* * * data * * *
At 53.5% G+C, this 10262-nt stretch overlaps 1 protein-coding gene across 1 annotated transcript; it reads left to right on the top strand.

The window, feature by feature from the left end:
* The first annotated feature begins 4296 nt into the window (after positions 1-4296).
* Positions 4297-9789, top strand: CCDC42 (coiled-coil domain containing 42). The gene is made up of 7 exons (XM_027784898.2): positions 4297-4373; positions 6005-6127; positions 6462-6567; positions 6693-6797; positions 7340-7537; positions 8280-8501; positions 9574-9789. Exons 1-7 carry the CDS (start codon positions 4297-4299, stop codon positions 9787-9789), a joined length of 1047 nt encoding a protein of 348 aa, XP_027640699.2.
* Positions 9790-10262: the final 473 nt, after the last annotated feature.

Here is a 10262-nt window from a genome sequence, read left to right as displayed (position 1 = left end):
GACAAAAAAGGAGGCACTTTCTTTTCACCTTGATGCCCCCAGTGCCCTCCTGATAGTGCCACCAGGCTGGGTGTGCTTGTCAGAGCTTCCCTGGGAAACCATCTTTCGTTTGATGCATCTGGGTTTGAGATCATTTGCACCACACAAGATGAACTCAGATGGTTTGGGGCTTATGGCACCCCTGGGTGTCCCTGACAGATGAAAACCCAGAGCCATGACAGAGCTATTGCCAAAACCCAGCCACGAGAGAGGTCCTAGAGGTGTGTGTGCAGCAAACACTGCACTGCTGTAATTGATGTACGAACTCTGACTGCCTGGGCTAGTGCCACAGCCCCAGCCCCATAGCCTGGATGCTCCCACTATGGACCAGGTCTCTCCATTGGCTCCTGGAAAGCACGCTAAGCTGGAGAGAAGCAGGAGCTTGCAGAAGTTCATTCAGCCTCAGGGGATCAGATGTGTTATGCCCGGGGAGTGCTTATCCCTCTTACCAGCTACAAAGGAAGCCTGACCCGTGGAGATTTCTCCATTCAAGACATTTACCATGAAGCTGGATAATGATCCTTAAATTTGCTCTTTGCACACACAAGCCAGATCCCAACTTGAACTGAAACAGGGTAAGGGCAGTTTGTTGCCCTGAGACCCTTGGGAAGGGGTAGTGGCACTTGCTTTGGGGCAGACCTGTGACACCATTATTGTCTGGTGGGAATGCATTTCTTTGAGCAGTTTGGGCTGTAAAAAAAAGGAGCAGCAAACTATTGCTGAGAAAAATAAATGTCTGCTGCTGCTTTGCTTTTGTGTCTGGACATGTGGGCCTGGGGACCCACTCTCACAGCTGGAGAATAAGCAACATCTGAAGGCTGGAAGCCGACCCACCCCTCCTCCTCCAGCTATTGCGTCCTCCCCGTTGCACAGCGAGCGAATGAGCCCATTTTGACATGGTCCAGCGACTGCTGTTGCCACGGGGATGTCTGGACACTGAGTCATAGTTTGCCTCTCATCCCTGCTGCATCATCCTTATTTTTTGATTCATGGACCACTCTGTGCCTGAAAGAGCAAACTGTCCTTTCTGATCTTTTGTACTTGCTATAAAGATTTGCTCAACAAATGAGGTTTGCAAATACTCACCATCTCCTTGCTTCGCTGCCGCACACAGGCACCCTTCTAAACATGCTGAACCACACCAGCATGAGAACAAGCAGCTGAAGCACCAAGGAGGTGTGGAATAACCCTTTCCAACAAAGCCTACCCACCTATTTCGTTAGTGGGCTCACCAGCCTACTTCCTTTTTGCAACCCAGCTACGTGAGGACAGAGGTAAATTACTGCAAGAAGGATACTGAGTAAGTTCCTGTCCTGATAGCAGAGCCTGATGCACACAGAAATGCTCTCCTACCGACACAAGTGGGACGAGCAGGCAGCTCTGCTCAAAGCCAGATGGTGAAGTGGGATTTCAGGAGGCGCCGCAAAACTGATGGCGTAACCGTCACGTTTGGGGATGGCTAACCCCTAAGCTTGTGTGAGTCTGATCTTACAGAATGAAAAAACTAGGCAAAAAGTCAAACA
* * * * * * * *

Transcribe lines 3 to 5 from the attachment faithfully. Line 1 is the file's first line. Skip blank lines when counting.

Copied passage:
* The first annotated feature begins 4296 nt into the window (after positions 1-4296).
* Positions 4297-9789, top strand: CCDC42 (coiled-coil domain containing 42). The gene is made up of 7 exons (XM_027784898.2): positions 4297-4373; positions 6005-6127; positions 6462-6567; positions 6693-6797; positions 7340-7537; positions 8280-8501; positions 9574-9789. Exons 1-7 carry the CDS (start codon positions 4297-4299, stop codon positions 9787-9789), a joined length of 1047 nt encoding a protein of 348 aa, XP_027640699.2.
* Positions 9790-10262: the final 473 nt, after the last annotated feature.